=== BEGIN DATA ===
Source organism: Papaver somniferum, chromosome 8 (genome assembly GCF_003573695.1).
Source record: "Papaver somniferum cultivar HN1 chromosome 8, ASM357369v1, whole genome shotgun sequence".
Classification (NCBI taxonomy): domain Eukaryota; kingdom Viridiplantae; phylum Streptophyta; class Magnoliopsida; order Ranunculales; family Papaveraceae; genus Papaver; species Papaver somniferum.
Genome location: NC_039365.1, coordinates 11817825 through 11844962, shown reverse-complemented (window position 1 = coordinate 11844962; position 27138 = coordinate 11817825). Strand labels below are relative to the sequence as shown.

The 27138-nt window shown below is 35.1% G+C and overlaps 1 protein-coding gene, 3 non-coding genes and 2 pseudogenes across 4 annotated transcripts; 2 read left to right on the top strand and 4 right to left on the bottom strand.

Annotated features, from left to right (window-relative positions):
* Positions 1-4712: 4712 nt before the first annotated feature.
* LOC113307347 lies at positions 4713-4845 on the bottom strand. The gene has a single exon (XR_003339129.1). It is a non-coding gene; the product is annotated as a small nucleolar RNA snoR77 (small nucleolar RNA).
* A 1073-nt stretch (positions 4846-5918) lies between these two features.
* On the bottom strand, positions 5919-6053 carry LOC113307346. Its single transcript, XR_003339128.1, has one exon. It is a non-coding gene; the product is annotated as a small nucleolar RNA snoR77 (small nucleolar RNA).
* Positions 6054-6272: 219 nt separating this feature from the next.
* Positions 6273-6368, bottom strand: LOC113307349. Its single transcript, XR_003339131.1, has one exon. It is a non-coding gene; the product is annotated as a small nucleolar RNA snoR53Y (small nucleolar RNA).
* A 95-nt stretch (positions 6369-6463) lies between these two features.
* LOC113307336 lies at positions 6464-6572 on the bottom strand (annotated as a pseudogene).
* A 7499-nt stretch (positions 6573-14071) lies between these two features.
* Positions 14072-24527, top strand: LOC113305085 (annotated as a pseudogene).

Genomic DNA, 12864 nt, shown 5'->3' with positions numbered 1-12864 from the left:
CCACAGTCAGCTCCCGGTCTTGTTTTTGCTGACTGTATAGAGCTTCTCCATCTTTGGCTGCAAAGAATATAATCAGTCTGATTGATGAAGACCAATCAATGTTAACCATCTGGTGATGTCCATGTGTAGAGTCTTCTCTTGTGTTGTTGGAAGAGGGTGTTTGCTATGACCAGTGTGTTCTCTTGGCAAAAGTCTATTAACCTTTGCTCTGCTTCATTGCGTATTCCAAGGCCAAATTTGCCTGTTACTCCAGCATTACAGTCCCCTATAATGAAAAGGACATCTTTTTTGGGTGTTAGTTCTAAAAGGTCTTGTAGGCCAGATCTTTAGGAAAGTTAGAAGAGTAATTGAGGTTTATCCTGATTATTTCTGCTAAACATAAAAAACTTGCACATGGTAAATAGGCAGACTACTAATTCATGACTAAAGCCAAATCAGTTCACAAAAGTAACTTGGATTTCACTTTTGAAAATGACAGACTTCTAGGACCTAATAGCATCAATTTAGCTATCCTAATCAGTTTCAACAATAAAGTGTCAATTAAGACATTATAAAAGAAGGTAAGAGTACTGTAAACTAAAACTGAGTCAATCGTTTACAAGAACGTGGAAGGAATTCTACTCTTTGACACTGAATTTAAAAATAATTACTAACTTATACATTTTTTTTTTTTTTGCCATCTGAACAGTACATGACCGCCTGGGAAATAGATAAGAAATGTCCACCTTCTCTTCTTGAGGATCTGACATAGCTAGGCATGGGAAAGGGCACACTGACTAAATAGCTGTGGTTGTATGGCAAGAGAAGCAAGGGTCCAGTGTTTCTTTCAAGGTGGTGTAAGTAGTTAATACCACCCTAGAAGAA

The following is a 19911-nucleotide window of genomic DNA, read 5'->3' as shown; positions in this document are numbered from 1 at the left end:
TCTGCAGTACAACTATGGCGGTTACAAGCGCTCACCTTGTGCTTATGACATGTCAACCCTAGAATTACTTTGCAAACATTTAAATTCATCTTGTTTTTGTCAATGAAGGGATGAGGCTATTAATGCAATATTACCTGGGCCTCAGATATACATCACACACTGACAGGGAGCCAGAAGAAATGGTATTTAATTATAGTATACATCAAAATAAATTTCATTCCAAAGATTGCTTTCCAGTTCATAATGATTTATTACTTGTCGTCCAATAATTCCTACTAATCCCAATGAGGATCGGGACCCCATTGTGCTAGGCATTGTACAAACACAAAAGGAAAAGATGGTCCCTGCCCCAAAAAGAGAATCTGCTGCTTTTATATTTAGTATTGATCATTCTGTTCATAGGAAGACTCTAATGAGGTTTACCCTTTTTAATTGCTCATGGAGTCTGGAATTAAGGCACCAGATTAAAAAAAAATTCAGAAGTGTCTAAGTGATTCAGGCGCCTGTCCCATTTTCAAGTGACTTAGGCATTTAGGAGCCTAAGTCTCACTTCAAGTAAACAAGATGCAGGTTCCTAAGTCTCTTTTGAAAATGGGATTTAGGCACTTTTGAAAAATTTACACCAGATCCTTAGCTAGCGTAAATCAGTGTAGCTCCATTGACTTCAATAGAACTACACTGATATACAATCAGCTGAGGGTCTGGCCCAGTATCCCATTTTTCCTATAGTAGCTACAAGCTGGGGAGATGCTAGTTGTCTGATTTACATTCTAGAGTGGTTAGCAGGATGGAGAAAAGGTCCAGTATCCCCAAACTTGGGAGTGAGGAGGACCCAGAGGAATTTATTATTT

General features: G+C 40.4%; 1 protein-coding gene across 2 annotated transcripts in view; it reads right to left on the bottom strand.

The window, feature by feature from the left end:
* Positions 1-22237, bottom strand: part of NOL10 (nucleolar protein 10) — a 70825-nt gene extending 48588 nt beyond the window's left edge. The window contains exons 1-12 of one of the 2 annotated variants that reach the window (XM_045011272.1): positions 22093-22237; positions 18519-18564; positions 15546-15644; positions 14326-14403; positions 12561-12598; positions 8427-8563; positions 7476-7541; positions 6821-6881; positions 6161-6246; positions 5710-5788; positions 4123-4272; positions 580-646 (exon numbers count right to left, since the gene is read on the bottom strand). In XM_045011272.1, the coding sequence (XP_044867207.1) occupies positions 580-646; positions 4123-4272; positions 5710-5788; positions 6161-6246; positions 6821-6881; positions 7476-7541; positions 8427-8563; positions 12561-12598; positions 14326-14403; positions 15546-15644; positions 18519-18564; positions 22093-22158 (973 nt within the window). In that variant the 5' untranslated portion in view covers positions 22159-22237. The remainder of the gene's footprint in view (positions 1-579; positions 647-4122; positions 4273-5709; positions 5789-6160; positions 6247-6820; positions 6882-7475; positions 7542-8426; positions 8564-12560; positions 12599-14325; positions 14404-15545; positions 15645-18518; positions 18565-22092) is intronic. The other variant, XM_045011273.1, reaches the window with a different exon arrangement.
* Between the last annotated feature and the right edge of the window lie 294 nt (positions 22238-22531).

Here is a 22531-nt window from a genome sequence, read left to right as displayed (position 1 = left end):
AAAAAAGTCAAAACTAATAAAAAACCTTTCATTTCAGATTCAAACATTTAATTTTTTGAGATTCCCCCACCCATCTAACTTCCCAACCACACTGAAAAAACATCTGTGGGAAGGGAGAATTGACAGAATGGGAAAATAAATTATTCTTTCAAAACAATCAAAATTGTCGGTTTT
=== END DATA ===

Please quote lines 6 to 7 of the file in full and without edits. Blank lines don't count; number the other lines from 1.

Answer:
Annotated features, from left to right (window-relative positions):
* Positions 1-4712: 4712 nt before the first annotated feature.